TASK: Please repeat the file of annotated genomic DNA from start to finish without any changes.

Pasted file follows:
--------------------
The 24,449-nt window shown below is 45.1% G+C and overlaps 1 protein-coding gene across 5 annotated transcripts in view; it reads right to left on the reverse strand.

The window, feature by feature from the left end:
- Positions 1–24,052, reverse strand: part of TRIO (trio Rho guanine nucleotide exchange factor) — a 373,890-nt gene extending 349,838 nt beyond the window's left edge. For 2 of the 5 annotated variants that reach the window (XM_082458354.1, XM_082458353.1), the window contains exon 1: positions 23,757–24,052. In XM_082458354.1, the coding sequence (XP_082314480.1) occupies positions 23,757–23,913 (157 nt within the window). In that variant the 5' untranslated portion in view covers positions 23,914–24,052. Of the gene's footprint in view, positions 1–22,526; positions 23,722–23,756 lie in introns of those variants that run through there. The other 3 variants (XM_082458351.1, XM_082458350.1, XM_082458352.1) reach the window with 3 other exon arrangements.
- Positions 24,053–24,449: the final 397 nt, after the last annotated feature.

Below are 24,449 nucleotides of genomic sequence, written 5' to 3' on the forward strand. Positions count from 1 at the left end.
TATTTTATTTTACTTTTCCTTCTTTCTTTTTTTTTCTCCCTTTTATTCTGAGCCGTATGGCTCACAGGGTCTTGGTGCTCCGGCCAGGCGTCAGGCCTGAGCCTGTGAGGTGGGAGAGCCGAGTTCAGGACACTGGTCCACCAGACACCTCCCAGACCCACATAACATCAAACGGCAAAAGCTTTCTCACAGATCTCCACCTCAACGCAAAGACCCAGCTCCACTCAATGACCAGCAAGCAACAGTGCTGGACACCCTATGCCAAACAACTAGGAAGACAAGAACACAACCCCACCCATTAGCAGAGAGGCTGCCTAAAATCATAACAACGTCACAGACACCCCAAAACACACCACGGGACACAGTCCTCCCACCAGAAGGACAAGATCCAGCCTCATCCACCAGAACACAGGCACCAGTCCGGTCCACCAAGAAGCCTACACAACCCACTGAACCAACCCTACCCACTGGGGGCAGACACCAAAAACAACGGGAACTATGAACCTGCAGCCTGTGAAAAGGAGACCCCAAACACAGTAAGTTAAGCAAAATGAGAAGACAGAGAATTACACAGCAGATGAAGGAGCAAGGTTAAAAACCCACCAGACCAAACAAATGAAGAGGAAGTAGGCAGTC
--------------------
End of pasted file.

The 24,449-nt window shown below is 45.1% G+C and overlaps 1 protein-coding gene across 5 annotated transcripts in view; it reads right to left on the reverse strand.

The window, feature by feature from the left end:
- Positions 1–24,052, reverse strand: part of TRIO (trio Rho guanine nucleotide exchange factor) — a 373,890-nt gene extending 349,838 nt beyond the window's left edge. For 2 of the 5 annotated variants that reach the window (XM_082458354.1, XM_082458353.1), the window contains exon 1: positions 23,757–24,052. In XM_082458354.1, the coding sequence (XP_082314480.1) occupies positions 23,757–23,913 (157 nt within the window). In that variant the 5' untranslated portion in view covers positions 23,914–24,052. Of the gene's footprint in view, positions 1–22,526; positions 23,722–23,756 lie in introns of those variants that run through there. The other 3 variants (XM_082458351.1, XM_082458350.1, XM_082458352.1) reach the window with 3 other exon arrangements.
- Positions 24,053–24,449: the final 397 nt, after the last annotated feature.

Below are 24,449 nucleotides of genomic sequence, written 5' to 3' on the forward strand. Positions count from 1 at the left end.
TATTTTATTTTACTTTTCCTTCTTTCTTTTTTTTTCTCCCTTTTATTCTGAGCCGTATGGCTCACAGGGTCTTGGTGCTCCGGCCAGGCGTCAGGCCTGAGCCTGTGAGGTGGGAGAGCCGAGTTCAGGACACTGGTCCACCAGACACCTCCCAGACCCACATAACATCAAACGGCAAAAGCTTTCTCACAGATCTCCACCTCAACGCAAAGACCCAGCTCCACTCAATGACCAGCAAGCAACAGTGCTGGACACCCTATGCCAAACAACTAGGAAGACAAGAACACAACCCCACCCATTAGCAGAGAGGCTGCCTAAAATCATAACAACGTCACAGACACCCCAAAACACACCACGGGACACAGTCCTCCCACCAGAAGGACAAGATCCAGCCTCATCCACCAGAACACAGGCACCAGTCCGGTCCACCAAGAAGCCTACACAACCCACTGAACCAACCCTACCCACTGGGGGCAGACACCAAAAACAACGGGAACTATGAACCTGCAGCCTGTGAAAAGGAGACCCCAAACACAGTAAGTTAAGCAAAATGAGAAGACAGAGAATTACACAGCAGATGAAGGAGCAAGGTTAAAAACCCACCAGACCAAACAAATGAAGAGGAAGTAGGCAGTC